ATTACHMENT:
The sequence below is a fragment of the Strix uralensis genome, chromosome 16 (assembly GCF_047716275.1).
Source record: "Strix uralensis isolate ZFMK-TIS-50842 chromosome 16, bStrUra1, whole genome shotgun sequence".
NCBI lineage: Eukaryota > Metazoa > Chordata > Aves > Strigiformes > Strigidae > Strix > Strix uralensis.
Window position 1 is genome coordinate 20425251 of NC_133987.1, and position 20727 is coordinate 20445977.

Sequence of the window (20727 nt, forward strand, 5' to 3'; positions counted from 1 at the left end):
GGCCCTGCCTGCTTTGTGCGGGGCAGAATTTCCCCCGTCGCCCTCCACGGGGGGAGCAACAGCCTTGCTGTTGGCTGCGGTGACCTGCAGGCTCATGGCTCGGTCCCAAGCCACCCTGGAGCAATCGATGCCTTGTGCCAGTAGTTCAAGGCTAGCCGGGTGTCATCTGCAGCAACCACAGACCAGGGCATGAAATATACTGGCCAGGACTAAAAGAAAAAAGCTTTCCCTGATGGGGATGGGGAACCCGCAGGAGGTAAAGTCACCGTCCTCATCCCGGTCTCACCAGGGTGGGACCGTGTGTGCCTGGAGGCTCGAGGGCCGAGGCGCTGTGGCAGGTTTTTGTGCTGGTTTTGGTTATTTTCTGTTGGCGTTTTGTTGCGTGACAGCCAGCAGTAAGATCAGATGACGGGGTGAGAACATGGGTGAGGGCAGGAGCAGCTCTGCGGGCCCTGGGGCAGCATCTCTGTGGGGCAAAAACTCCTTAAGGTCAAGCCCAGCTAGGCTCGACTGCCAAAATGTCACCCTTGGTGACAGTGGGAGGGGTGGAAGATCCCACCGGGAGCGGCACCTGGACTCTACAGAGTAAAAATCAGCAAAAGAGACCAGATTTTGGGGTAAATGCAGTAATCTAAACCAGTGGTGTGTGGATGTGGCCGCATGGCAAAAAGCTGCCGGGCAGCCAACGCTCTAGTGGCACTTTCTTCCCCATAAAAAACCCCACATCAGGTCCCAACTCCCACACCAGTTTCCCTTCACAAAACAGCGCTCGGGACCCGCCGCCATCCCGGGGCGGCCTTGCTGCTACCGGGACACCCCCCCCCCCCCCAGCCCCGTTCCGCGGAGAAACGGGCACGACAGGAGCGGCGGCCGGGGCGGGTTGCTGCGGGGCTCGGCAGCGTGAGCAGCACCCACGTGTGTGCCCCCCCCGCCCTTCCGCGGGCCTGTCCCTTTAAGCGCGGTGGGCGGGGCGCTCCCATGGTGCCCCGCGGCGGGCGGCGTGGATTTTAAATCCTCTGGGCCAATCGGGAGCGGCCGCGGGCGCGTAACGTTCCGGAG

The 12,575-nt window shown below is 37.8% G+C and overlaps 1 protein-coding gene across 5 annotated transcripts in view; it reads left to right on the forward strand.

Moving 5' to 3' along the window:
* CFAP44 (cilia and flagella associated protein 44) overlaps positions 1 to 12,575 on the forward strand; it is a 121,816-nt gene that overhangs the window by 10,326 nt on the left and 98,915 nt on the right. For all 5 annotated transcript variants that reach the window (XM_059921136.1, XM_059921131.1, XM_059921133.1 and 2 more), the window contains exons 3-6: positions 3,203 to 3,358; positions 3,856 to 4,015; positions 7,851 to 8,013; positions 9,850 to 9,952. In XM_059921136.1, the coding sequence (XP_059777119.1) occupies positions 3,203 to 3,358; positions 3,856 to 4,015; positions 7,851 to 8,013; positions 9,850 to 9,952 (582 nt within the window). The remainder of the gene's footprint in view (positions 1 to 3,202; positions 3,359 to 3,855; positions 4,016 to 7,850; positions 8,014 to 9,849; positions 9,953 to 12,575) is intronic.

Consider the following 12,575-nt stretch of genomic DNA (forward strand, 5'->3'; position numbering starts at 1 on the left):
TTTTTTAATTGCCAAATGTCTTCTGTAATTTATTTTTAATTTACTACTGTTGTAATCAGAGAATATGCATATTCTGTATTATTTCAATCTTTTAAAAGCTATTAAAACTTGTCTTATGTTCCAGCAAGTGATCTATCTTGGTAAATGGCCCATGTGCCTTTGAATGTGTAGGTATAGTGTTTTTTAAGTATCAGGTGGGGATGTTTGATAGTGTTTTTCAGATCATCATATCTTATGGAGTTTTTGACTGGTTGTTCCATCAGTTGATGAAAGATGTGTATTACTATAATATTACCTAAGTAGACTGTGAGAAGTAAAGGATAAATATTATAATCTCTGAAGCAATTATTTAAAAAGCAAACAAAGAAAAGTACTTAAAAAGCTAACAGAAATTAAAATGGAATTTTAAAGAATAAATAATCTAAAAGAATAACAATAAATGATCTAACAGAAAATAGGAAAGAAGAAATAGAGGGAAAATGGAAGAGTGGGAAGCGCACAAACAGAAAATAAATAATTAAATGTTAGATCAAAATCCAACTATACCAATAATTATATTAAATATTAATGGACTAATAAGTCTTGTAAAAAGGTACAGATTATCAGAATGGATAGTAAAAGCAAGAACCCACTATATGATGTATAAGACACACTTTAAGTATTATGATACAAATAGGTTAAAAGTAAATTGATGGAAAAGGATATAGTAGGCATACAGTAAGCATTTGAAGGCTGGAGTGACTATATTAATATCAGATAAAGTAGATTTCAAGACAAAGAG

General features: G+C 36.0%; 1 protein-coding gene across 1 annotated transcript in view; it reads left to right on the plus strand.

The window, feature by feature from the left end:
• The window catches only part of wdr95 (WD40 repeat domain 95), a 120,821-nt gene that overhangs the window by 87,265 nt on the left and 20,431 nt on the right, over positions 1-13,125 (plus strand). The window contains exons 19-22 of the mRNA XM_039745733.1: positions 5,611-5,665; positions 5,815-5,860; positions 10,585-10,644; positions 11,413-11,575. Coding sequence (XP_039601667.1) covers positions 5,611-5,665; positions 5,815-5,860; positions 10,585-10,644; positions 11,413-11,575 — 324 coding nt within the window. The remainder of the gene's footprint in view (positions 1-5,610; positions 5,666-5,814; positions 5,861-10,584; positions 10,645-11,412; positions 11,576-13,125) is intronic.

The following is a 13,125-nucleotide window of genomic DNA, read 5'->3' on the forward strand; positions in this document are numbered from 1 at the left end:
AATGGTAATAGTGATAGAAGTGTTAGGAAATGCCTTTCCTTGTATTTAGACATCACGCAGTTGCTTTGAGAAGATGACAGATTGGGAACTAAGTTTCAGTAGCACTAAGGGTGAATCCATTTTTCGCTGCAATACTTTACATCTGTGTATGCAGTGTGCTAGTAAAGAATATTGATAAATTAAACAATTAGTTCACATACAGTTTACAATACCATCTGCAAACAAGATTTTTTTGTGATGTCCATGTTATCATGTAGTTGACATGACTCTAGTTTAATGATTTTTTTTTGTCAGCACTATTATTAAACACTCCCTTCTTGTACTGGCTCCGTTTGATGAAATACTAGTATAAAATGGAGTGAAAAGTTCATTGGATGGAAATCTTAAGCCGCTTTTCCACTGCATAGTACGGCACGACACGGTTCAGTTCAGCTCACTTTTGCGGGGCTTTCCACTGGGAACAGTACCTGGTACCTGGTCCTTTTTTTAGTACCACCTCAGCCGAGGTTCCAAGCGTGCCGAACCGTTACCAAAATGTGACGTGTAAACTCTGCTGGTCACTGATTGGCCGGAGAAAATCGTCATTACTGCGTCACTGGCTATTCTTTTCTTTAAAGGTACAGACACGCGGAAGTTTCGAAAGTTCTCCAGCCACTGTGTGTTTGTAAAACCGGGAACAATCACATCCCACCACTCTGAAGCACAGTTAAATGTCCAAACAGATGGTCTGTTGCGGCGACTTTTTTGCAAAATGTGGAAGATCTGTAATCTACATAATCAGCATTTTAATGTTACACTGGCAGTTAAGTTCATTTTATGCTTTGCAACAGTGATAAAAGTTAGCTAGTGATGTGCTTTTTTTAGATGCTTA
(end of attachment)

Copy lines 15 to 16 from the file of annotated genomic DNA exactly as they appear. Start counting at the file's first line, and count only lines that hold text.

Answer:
The following is a 13,125-nucleotide window of genomic DNA, read 5'->3' on the forward strand; positions in this document are numbered from 1 at the left end:
AATGGTAATAGTGATAGAAGTGTTAGGAAATGCCTTTCCTTGTATTTAGACATCACGCAGTTGCTTTGAGAAGATGACAGATTGGGAACTAAGTTTCAGTAGCACTAAGGGTGAATCCATTTTTCGCTGCAATACTTTACATCTGTGTATGCAGTGTGCTAGTAAAGAATATTGATAAATTAAACAATTAGTTCACATACAGTTTACAATACCATCTGCAAACAAGATTTTTTTGTGATGTCCATGTTATCATGTAGTTGACATGACTCTAGTTTAATGATTTTTTTTTGTCAGCACTATTATTAAACACTCCCTTCTTGTACTGGCTCCGTTTGATGAAATACTAGTATAAAATGGAGTGAAAAGTTCATTGGATGGAAATCTTAAGCCGCTTTTCCACTGCATAGTACGGCACGACACGGTTCAGTTCAGCTCACTTTTGCGGGGCTTTCCACTGGGAACAGTACCTGGTACCTGGTCCTTTTTTTAGTACCACCTCAGCCGAGGTTCCAAGCGTGCCGAACCGTTACCAAAATGTGACGTGTAAACTCTGCTGGTCACTGATTGGCCGGAGAAAATCGTCATTACTGCGTCACTGGCTATTCTTTTCTTTAAAGGTACAGACACGCGGAAGTTTCGAAAGTTCTCCAGCCACTGTGTGTTTGTAAAACCGGGAACAATCACATCCCACCACTCTGAAGCACAGTTAAATGTCCAAACAGATGGTCTGTTGCGGCGACTTTTTTGCAAAATGTGGAAGATCTGTAATCTACATAATCAGCATTTTAATGTTACACTGGCAGTTAAGTTCATTTTATGCTTTGCAACAGTGATAAAAGTTAGCTAGTGATGTGCTTTTTTTAGATGCTTA